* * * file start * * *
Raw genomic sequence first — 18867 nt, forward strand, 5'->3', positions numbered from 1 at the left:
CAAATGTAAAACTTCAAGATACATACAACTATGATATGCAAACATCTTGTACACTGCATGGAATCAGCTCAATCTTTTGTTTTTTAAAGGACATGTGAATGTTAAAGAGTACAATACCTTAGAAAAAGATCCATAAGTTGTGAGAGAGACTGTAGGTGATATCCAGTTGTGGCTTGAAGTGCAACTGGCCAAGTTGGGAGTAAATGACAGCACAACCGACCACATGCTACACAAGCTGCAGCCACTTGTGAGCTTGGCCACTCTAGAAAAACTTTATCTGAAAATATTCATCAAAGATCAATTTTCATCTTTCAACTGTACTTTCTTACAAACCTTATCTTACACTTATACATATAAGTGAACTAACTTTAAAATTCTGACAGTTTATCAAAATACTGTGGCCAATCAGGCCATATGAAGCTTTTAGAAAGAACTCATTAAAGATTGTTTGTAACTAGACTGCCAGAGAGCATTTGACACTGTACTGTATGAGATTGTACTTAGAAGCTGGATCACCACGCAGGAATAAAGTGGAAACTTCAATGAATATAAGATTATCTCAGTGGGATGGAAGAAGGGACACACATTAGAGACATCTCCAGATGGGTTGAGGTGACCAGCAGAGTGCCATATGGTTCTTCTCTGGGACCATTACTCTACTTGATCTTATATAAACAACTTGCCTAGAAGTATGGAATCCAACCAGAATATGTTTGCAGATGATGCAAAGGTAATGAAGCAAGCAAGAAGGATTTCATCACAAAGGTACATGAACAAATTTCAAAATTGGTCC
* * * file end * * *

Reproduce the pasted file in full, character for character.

Raw genomic sequence first — 18867 nt, forward strand, 5'->3', positions numbered from 1 at the left:
CAAATGTAAAACTTCAAGATACATACAACTATGATATGCAAACATCTTGTACACTGCATGGAATCAGCTCAATCTTTTGTTTTTTAAAGGACATGTGAATGTTAAAGAGTACAATACCTTAGAAAAAGATCCATAAGTTGTGAGAGAGACTGTAGGTGATATCCAGTTGTGGCTTGAAGTGCAACTGGCCAAGTTGGGAGTAAATGACAGCACAACCGACCACATGCTACACAAGCTGCAGCCACTTGTGAGCTTGGCCACTCTAGAAAAACTTTATCTGAAAATATTCATCAAAGATCAATTTTCATCTTTCAACTGTACTTTCTTACAAACCTTATCTTACACTTATACATATAAGTGAACTAACTTTAAAATTCTGACAGTTTATCAAAATACTGTGGCCAATCAGGCCATATGAAGCTTTTAGAAAGAACTCATTAAAGATTGTTTGTAACTAGACTGCCAGAGAGCATTTGACACTGTACTGTATGAGATTGTACTTAGAAGCTGGATCACCACGCAGGAATAAAGTGGAAACTTCAATGAATATAAGATTATCTCAGTGGGATGGAAGAAGGGACACACATTAGAGACATCTCCAGATGGGTTGAGGTGACCAGCAGAGTGCCATATGGTTCTTCTCTGGGACCATTACTCTACTTGATCTTATATAAACAACTTGCCTAGAAGTATGGAATCCAACCAGAATATGTTTGCAGATGATGCAAAGGTAATGAAGCAAGCAAGAAGGATTTCATCACAAAGGTACATGAACAAATTTCAAAATTGGTCC